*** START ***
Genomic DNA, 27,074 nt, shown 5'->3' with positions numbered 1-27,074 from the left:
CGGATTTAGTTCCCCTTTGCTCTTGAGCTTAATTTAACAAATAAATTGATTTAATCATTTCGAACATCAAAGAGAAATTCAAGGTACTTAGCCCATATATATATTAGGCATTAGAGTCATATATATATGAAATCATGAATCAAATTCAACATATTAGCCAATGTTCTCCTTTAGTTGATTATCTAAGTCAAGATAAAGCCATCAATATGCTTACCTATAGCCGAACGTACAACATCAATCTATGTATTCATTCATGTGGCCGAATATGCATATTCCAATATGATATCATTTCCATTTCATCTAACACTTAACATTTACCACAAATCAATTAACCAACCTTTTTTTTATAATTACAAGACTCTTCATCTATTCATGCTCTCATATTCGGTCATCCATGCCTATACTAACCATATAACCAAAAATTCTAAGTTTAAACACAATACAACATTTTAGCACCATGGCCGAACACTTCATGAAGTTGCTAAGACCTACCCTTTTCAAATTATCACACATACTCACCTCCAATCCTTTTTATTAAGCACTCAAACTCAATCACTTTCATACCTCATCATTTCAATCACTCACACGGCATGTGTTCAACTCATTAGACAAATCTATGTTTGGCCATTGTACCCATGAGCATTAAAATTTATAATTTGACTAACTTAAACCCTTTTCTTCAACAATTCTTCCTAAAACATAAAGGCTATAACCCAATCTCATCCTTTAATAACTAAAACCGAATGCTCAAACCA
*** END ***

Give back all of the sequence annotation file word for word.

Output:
Genomic DNA, 27,074 nt, shown 5'->3' with positions numbered 1-27,074 from the left:
CGGATTTAGTTCCCCTTTGCTCTTGAGCTTAATTTAACAAATAAATTGATTTAATCATTTCGAACATCAAAGAGAAATTCAAGGTACTTAGCCCATATATATATTAGGCATTAGAGTCATATATATATGAAATCATGAATCAAATTCAACATATTAGCCAATGTTCTCCTTTAGTTGATTATCTAAGTCAAGATAAAGCCATCAATATGCTTACCTATAGCCGAACGTACAACATCAATCTATGTATTCATTCATGTGGCCGAATATGCATATTCCAATATGATATCATTTCCATTTCATCTAACACTTAACATTTACCACAAATCAATTAACCAACCTTTTTTTTATAATTACAAGACTCTTCATCTATTCATGCTCTCATATTCGGTCATCCATGCCTATACTAACCATATAACCAAAAATTCTAAGTTTAAACACAATACAACATTTTAGCACCATGGCCGAACACTTCATGAAGTTGCTAAGACCTACCCTTTTCAAATTATCACACATACTCACCTCCAATCCTTTTTATTAAGCACTCAAACTCAATCACTTTCATACCTCATCATTTCAATCACTCACACGGCATGTGTTCAACTCATTAGACAAATCTATGTTTGGCCATTGTACCCATGAGCATTAAAATTTATAATTTGACTAACTTAAACCCTTTTCTTCAACAATTCTTCCTAAAACATAAAGGCTATAACCCAATCTCATCCTTTAATAACTAAAACCGAATGCTCAAACCA